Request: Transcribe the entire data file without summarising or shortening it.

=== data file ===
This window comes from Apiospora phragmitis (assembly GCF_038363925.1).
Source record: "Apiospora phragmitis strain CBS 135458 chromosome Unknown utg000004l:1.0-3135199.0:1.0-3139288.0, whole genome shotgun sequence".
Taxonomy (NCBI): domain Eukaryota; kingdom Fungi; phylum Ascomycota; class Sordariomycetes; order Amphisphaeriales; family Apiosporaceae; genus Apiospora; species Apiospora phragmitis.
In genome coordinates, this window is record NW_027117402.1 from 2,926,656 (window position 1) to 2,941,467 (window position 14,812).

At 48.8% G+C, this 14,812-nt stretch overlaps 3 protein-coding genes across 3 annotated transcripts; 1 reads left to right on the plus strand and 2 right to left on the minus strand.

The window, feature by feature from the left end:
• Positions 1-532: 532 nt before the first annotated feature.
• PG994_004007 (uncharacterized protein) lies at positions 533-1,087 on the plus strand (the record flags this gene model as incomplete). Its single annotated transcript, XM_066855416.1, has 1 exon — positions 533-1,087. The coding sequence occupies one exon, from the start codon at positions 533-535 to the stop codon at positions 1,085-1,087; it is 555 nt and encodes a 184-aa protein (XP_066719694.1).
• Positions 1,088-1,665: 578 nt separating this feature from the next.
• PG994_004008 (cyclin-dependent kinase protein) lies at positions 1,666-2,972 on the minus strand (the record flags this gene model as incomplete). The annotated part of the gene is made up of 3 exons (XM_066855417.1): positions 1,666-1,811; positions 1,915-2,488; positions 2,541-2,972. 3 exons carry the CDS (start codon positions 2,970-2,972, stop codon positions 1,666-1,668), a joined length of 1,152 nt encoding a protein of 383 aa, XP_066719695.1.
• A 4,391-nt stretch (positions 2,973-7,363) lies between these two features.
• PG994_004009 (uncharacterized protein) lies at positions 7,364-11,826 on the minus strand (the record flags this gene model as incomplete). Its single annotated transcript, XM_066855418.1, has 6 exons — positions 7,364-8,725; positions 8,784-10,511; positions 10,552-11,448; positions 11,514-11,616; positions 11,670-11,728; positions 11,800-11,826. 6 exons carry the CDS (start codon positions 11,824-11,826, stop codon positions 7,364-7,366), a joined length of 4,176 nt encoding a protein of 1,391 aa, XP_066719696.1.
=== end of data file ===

This window comes from Apiospora phragmitis (assembly GCF_038363925.1).
Source record: "Apiospora phragmitis strain CBS 135458 chromosome Unknown utg000004l:1.0-3135199.0:1.0-3139288.0, whole genome shotgun sequence".
Taxonomy (NCBI): domain Eukaryota; kingdom Fungi; phylum Ascomycota; class Sordariomycetes; order Amphisphaeriales; family Apiosporaceae; genus Apiospora; species Apiospora phragmitis.
In genome coordinates, this window is record NW_027117402.1 from 2,926,656 (window position 1) to 2,941,467 (window position 14,812).

At 48.8% G+C, this 14,812-nt stretch overlaps 3 protein-coding genes across 3 annotated transcripts; 1 reads left to right on the plus strand and 2 right to left on the minus strand.

The window, feature by feature from the left end:
• Positions 1-532: 532 nt before the first annotated feature.
• PG994_004007 (uncharacterized protein) lies at positions 533-1,087 on the plus strand (the record flags this gene model as incomplete). Its single annotated transcript, XM_066855416.1, has 1 exon — positions 533-1,087. The coding sequence occupies one exon, from the start codon at positions 533-535 to the stop codon at positions 1,085-1,087; it is 555 nt and encodes a 184-aa protein (XP_066719694.1).
• Positions 1,088-1,665: 578 nt separating this feature from the next.
• PG994_004008 (cyclin-dependent kinase protein) lies at positions 1,666-2,972 on the minus strand (the record flags this gene model as incomplete). The annotated part of the gene is made up of 3 exons (XM_066855417.1): positions 1,666-1,811; positions 1,915-2,488; positions 2,541-2,972. 3 exons carry the CDS (start codon positions 2,970-2,972, stop codon positions 1,666-1,668), a joined length of 1,152 nt encoding a protein of 383 aa, XP_066719695.1.
• A 4,391-nt stretch (positions 2,973-7,363) lies between these two features.
• PG994_004009 (uncharacterized protein) lies at positions 7,364-11,826 on the minus strand (the record flags this gene model as incomplete). Its single annotated transcript, XM_066855418.1, has 6 exons — positions 7,364-8,725; positions 8,784-10,511; positions 10,552-11,448; positions 11,514-11,616; positions 11,670-11,728; positions 11,800-11,826. 6 exons carry the CDS (start codon positions 11,824-11,826, stop codon positions 7,364-7,366), a joined length of 4,176 nt encoding a protein of 1,391 aa, XP_066719696.1.